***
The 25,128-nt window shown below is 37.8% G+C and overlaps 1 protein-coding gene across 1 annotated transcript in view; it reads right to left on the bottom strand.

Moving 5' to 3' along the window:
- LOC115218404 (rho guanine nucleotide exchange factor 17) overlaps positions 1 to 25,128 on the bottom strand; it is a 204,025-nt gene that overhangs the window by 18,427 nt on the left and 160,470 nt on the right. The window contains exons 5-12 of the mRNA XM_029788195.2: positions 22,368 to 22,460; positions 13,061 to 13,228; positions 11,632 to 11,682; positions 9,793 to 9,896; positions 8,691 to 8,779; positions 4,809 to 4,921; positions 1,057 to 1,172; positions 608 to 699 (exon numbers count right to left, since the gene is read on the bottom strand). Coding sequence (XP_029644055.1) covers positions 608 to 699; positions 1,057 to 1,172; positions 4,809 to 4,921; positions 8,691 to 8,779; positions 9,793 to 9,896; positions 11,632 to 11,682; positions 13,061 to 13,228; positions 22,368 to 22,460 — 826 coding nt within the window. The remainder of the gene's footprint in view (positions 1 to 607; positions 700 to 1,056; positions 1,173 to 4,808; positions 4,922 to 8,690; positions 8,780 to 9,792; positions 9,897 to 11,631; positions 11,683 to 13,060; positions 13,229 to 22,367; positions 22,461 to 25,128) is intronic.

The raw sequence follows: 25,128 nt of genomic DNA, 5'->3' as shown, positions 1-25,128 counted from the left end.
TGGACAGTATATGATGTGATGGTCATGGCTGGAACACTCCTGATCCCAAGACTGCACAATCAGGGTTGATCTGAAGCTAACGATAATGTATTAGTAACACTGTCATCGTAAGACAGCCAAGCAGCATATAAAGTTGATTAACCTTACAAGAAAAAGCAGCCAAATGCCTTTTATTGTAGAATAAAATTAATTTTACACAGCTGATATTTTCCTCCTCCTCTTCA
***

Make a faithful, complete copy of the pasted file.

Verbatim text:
The 25,128-nt window shown below is 37.8% G+C and overlaps 1 protein-coding gene across 1 annotated transcript in view; it reads right to left on the bottom strand.

Moving 5' to 3' along the window:
- LOC115218404 (rho guanine nucleotide exchange factor 17) overlaps positions 1 to 25,128 on the bottom strand; it is a 204,025-nt gene that overhangs the window by 18,427 nt on the left and 160,470 nt on the right. The window contains exons 5-12 of the mRNA XM_029788195.2: positions 22,368 to 22,460; positions 13,061 to 13,228; positions 11,632 to 11,682; positions 9,793 to 9,896; positions 8,691 to 8,779; positions 4,809 to 4,921; positions 1,057 to 1,172; positions 608 to 699 (exon numbers count right to left, since the gene is read on the bottom strand). Coding sequence (XP_029644055.1) covers positions 608 to 699; positions 1,057 to 1,172; positions 4,809 to 4,921; positions 8,691 to 8,779; positions 9,793 to 9,896; positions 11,632 to 11,682; positions 13,061 to 13,228; positions 22,368 to 22,460 — 826 coding nt within the window. The remainder of the gene's footprint in view (positions 1 to 607; positions 700 to 1,056; positions 1,173 to 4,808; positions 4,922 to 8,690; positions 8,780 to 9,792; positions 9,897 to 11,631; positions 11,683 to 13,060; positions 13,229 to 22,367; positions 22,461 to 25,128) is intronic.

The raw sequence follows: 25,128 nt of genomic DNA, 5'->3' as shown, positions 1-25,128 counted from the left end.
TGGACAGTATATGATGTGATGGTCATGGCTGGAACACTCCTGATCCCAAGACTGCACAATCAGGGTTGATCTGAAGCTAACGATAATGTATTAGTAACACTGTCATCGTAAGACAGCCAAGCAGCATATAAAGTTGATTAACCTTACAAGAAAAAGCAGCCAAATGCCTTTTATTGTAGAATAAAATTAATTTTACACAGCTGATATTTTCCTCCTCCTCTTCA